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This short work was first published at McSweeney’s Internet Tendency as a Review of New Food.

Review of New Food:
“Butterfinger Crisp Candy Bar”
by Will Hindmarch

The guy at the store said it was good. He said it was “like a Butterfinger humped a Kit-Kat.” Not untrue. By taste alone, we can glean a fair bit about this candy’s parentage. It’s inherited its mother’s body type—large, but with layers of light wafers cushioned by sugary creme—from which we can discern it comes from the Big-Kat line of Kat cousins. Knowing that reduces the impact of the bar’s complexion, which would normally seem to be inherited solely from the Butterfinger side. Sure, the size of the Butterfinger Crisp makes it look more like a Butterfinger, but when you get to know it you find that the Crisp acts, and even tastes, more like a Kat.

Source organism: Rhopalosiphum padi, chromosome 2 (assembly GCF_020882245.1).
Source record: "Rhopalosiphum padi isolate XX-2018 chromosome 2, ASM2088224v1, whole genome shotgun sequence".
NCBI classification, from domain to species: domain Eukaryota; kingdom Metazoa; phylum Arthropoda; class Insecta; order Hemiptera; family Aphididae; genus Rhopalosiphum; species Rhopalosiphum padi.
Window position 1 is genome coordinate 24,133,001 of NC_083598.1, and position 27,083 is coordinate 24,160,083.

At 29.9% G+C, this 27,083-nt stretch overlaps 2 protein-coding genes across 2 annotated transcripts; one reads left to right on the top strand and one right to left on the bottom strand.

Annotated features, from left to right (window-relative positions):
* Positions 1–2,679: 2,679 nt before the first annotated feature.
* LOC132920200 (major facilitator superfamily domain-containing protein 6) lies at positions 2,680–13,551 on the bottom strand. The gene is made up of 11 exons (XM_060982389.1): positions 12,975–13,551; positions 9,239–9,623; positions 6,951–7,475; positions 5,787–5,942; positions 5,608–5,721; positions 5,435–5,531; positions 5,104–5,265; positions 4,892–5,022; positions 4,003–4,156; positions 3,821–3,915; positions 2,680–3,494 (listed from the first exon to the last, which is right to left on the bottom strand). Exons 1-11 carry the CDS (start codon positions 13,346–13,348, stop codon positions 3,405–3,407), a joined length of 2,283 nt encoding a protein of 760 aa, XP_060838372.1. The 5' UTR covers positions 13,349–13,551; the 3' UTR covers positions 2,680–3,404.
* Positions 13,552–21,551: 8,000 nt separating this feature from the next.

The candy’s name implies a bit about the relationship between the parent bars. Despite the candy’s texture and flavor traits, its mannerisms and voice, coming so clearly from the Kats on its mother’s side, it uses its father’s name. Hell, it’s even been titled in the surname-first tradition of the Butterfingers, eschewing the maternal name for the faddish, bland “Crisp.” Why not just call it “Butterfinger Madeline” or “Butterfinger Jack” if you wanted it to sound like every other candy bar in kindergarten? If ever it would have been appropriate for a candy bar to be given a hyphenate name, this would have been the one. Imagine: Butterfinger-Kat Crisp. It might have sounded pretentious, it might have raised an eyebrow when some glitterati read it off the platinum card, but at least it would have been honest about who it was and where it came from.

Butterfinger-Kat Mirumoto would probably be asking too much, though, I suppose.